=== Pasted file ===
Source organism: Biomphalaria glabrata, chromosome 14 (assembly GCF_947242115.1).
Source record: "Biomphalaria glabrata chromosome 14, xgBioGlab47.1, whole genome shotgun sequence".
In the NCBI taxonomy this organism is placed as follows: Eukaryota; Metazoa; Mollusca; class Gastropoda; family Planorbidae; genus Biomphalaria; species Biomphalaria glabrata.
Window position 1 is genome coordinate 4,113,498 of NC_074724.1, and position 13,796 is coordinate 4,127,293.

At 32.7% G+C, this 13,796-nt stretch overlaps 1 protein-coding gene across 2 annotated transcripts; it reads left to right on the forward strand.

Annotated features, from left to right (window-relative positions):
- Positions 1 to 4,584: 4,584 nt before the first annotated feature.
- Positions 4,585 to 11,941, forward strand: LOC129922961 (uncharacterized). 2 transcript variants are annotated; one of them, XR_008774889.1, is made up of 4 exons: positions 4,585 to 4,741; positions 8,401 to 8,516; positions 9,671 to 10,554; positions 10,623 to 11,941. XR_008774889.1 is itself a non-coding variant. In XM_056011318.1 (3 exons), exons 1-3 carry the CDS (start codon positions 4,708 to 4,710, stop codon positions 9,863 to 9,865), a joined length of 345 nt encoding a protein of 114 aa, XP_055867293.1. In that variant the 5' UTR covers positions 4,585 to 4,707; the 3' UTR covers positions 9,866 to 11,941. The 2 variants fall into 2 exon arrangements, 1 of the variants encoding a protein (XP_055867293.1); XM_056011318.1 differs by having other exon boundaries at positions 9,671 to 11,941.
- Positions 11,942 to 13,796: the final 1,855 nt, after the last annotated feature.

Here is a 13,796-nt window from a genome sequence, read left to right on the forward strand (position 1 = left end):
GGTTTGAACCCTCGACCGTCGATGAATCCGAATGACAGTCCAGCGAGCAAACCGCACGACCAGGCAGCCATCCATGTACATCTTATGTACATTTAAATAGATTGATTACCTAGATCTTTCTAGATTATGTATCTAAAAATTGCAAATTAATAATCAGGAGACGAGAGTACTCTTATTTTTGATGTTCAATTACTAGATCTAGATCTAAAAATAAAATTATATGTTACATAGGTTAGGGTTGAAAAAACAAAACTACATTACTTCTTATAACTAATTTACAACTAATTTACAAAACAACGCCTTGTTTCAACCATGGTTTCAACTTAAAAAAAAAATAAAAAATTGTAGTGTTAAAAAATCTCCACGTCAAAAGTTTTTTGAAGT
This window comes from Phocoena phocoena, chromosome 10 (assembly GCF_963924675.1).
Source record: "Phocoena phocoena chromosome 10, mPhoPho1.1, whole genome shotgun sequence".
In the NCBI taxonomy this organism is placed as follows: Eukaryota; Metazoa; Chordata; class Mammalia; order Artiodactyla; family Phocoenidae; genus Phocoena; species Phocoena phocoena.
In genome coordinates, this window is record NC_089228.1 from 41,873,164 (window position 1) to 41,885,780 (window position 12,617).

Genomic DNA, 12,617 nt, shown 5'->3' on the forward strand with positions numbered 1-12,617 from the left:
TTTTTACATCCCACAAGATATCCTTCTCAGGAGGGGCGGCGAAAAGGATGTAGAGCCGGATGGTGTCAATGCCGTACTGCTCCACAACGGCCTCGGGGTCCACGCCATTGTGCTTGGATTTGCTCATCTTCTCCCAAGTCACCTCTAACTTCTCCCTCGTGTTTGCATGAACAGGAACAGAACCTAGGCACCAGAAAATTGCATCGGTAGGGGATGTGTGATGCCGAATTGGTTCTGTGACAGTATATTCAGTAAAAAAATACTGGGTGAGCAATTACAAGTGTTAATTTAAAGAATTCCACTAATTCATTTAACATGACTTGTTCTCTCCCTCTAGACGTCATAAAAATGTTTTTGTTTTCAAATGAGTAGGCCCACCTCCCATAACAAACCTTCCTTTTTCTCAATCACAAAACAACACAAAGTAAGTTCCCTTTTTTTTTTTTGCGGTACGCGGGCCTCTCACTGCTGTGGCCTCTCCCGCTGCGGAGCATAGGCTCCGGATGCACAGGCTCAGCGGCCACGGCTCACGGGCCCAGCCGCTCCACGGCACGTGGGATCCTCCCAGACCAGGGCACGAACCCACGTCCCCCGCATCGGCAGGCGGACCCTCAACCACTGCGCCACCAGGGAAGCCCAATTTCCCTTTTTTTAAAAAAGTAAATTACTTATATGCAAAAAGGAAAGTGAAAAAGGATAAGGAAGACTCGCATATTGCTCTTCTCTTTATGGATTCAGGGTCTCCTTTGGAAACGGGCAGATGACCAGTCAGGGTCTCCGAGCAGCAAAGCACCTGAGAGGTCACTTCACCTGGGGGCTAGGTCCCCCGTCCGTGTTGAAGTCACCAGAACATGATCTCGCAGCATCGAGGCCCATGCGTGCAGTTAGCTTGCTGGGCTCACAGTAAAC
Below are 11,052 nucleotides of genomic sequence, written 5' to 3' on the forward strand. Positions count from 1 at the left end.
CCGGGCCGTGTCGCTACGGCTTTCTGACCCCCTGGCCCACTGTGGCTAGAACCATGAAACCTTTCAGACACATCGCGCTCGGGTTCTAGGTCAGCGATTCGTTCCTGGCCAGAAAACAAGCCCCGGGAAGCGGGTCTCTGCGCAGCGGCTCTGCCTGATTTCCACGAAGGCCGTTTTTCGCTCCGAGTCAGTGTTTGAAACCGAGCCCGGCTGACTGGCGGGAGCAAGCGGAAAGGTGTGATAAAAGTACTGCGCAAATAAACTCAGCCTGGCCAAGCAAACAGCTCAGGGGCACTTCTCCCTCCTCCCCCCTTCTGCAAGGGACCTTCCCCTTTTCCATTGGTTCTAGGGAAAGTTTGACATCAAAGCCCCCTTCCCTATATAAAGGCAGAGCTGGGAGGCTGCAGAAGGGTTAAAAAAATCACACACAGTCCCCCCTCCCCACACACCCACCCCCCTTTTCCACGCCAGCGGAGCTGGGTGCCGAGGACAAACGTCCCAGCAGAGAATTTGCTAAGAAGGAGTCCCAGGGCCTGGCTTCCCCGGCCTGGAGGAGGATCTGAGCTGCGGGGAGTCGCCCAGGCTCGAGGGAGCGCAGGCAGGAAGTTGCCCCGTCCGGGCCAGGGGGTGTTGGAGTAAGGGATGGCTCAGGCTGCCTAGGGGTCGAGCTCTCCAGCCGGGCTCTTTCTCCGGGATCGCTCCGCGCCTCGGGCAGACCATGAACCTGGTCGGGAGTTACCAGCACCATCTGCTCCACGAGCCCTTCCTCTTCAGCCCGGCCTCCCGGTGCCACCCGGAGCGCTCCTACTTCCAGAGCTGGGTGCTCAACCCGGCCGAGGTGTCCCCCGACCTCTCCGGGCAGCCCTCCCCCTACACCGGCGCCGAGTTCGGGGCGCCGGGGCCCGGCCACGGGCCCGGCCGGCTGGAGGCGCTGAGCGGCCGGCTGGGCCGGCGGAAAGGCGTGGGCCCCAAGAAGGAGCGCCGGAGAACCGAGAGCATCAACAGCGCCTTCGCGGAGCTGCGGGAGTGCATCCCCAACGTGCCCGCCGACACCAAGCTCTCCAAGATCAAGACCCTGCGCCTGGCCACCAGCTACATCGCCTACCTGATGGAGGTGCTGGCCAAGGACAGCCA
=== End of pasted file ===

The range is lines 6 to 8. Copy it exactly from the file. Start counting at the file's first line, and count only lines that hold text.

Annotated features, from left to right (window-relative positions):
- Positions 1 to 4,584: 4,584 nt before the first annotated feature.
- Positions 4,585 to 11,941, forward strand: LOC129922961 (uncharacterized). 2 transcript variants are annotated; one of them, XR_008774889.1, is made up of 4 exons: positions 4,585 to 4,741; positions 8,401 to 8,516; positions 9,671 to 10,554; positions 10,623 to 11,941. XR_008774889.1 is itself a non-coding variant. In XM_056011318.1 (3 exons), exons 1-3 carry the CDS (start codon positions 4,708 to 4,710, stop codon positions 9,863 to 9,865), a joined length of 345 nt encoding a protein of 114 aa, XP_055867293.1. In that variant the 5' UTR covers positions 4,585 to 4,707; the 3' UTR covers positions 9,866 to 11,941. The 2 variants fall into 2 exon arrangements, 1 of the variants encoding a protein (XP_055867293.1); XM_056011318.1 differs by having other exon boundaries at positions 9,671 to 11,941.